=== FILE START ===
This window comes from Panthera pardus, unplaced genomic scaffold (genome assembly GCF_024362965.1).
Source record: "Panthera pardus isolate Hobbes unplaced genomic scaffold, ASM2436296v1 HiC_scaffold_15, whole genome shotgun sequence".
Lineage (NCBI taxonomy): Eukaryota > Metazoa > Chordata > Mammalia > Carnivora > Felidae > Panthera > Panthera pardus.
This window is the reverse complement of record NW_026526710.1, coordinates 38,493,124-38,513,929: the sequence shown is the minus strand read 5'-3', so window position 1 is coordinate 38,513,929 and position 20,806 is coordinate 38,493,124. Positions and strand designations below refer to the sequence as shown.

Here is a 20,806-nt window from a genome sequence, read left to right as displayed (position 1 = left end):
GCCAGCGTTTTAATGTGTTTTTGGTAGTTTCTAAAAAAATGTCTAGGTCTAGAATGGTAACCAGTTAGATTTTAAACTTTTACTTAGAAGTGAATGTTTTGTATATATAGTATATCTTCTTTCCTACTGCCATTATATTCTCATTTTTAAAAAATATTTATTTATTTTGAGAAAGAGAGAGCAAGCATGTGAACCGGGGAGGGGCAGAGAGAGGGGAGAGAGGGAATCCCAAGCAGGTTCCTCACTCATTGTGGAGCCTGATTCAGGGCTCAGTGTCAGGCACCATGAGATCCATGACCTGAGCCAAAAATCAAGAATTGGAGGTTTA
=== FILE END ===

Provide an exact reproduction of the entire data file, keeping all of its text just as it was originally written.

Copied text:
This window comes from Panthera pardus, unplaced genomic scaffold (genome assembly GCF_024362965.1).
Source record: "Panthera pardus isolate Hobbes unplaced genomic scaffold, ASM2436296v1 HiC_scaffold_15, whole genome shotgun sequence".
Lineage (NCBI taxonomy): Eukaryota > Metazoa > Chordata > Mammalia > Carnivora > Felidae > Panthera > Panthera pardus.
This window is the reverse complement of record NW_026526710.1, coordinates 38,493,124-38,513,929: the sequence shown is the minus strand read 5'-3', so window position 1 is coordinate 38,513,929 and position 20,806 is coordinate 38,493,124. Positions and strand designations below refer to the sequence as shown.

Here is a 20,806-nt window from a genome sequence, read left to right as displayed (position 1 = left end):
GCCAGCGTTTTAATGTGTTTTTGGTAGTTTCTAAAAAAATGTCTAGGTCTAGAATGGTAACCAGTTAGATTTTAAACTTTTACTTAGAAGTGAATGTTTTGTATATATAGTATATCTTCTTTCCTACTGCCATTATATTCTCATTTTTAAAAAATATTTATTTATTTTGAGAAAGAGAGAGCAAGCATGTGAACCGGGGAGGGGCAGAGAGAGGGGAGAGAGGGAATCCCAAGCAGGTTCCTCACTCATTGTGGAGCCTGATTCAGGGCTCAGTGTCAGGCACCATGAGATCCATGACCTGAGCCAAAAATCAAGAATTGGAGGTTTA